Send to

Choose Destination
Pediatrics. 2006 Feb;117(2):333-9.

Cerebral oxygenation and electrical activity after birth asphyxia: their relation to outcome.

Author information

Department of Neonatology, University Medical Center Utrecht/Wilhelmina Children's Hospital, Utrecht, The Netherlands.



To determine the value of regional cerebral oxygen saturation (rSo2), fractional cerebral tissue oxygen extraction (FTOE) measured by near-infrared spectroscopy (NIRS), and amplitude integrated electroencephalogram (aEEG) after birth asphyxia in relation to neurodevelopmental outcome.


NIRS measured rSo2, FTOE, and aEEG were monitored simultaneously, together with arterial oxygen saturation (Sao2) and blood pressure during the first 48 hours after severe birth asphyxia in 18 term infants. FTOE was calculated as [Sao2-rSo2]/Sao2. Neurodevelopmental outcome was assessed at 3, 9, and 18 months and 3 and 5 years of age. At the time points 6, 12, 18, 24, 30, 36, 42, and 48 hours after birth, the mean values of Sao2, rSo2, FTOE, and mean arterial blood pressure were calculated over a 1-hour period. A stepwise-regression model was used to investigate the relative contribution of rSo2, FTOE, or aEEG to developmental outcome.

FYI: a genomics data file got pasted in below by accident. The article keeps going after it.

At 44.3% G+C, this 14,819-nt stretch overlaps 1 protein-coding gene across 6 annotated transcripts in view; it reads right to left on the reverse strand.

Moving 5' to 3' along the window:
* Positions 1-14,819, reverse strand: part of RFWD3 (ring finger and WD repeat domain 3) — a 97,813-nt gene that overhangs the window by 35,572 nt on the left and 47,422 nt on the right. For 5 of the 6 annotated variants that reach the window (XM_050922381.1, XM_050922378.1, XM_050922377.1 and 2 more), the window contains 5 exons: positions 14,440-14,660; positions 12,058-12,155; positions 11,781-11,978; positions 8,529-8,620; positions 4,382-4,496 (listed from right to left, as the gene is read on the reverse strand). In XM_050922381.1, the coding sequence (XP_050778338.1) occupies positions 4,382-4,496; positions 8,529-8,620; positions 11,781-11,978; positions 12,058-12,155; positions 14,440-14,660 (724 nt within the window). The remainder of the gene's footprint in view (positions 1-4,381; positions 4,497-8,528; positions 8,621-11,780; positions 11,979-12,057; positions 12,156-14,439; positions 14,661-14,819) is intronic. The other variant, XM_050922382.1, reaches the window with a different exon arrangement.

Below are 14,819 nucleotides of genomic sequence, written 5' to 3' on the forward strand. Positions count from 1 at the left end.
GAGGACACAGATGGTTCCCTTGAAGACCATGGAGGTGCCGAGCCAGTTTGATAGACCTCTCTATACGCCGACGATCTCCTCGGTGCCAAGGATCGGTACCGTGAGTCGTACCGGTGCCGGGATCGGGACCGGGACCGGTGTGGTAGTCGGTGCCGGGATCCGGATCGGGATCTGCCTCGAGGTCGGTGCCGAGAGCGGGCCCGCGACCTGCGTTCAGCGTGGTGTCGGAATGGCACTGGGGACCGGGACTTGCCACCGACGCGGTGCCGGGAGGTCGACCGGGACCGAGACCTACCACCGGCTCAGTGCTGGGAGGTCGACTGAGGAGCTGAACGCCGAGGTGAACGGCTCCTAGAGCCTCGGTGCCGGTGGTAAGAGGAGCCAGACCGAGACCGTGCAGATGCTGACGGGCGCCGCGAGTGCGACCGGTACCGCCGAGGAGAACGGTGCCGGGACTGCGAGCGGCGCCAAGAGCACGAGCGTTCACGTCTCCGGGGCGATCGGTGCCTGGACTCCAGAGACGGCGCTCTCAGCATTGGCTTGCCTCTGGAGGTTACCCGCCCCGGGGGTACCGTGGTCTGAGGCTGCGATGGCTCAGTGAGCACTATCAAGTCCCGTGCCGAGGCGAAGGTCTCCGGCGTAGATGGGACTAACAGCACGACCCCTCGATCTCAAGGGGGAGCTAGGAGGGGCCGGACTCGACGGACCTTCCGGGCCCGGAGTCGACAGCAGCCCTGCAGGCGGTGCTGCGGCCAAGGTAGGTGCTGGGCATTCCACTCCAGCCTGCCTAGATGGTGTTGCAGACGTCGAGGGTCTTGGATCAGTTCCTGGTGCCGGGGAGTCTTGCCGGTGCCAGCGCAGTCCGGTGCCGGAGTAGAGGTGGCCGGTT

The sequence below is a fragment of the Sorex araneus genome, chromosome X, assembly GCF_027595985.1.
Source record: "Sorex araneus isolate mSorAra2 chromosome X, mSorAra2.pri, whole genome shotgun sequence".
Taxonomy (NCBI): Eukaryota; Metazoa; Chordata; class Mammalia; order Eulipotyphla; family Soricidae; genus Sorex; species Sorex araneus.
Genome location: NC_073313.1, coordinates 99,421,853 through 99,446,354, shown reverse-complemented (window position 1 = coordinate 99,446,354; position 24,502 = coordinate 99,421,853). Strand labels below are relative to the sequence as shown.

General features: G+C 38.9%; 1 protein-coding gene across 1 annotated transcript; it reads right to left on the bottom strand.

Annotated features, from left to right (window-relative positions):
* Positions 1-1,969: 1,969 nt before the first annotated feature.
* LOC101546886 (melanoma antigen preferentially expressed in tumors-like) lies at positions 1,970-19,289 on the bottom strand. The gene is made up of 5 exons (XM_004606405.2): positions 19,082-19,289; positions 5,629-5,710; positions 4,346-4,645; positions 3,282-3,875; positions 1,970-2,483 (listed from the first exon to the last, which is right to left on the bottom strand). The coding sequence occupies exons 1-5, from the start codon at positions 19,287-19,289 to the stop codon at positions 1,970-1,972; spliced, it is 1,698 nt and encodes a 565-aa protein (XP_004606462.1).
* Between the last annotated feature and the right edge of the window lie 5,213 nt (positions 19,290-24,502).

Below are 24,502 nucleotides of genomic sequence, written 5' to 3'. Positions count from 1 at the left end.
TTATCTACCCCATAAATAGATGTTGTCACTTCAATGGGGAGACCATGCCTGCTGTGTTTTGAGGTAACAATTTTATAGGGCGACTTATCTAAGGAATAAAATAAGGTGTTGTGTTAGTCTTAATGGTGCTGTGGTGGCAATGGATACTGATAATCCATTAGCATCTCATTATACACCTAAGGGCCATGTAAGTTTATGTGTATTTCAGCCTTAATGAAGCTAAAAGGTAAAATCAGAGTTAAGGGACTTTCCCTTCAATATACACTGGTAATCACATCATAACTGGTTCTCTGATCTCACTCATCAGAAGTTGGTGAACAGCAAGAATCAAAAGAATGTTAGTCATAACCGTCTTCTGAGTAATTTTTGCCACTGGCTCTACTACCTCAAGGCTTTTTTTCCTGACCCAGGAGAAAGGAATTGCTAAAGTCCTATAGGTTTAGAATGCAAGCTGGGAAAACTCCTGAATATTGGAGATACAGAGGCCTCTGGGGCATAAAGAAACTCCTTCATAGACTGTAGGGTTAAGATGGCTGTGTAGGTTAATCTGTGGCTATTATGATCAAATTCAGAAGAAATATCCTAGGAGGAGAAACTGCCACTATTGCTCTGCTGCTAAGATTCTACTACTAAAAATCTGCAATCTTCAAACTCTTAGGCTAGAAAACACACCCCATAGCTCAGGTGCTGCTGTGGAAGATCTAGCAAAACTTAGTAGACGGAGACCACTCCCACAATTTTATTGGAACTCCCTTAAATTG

Nine Infants died during the neonatal period as a result of neurologic deterioration, and 8 infants had a normal outcome at 5 years of age. One child developed learning disabilities and a mild diplegia. The rSo2 and FTOE remained stable in infants with a normal outcome. The rSo2 increased and the FTOE decreased after 24 hours in the infants with an adverse outcome. (rSo2: 65% vs 84% at 12 and 48 hours, respectively; FTOE: 0.32 vs 0.12 at 12 and 48 hours, respectively). aEEG showed the closest relationship with outcome, but also rSo2 showed a significant correlation 24 hours after birth.


rSo2 and FTOE seem to reflect secondary energy failure. aEEG showed the closest relationship with outcome after severe birth asphyxia.

[Indexed for MEDLINE]

Supplemental Content

Full text links

Icon for HighWire
Loading ...
Support Center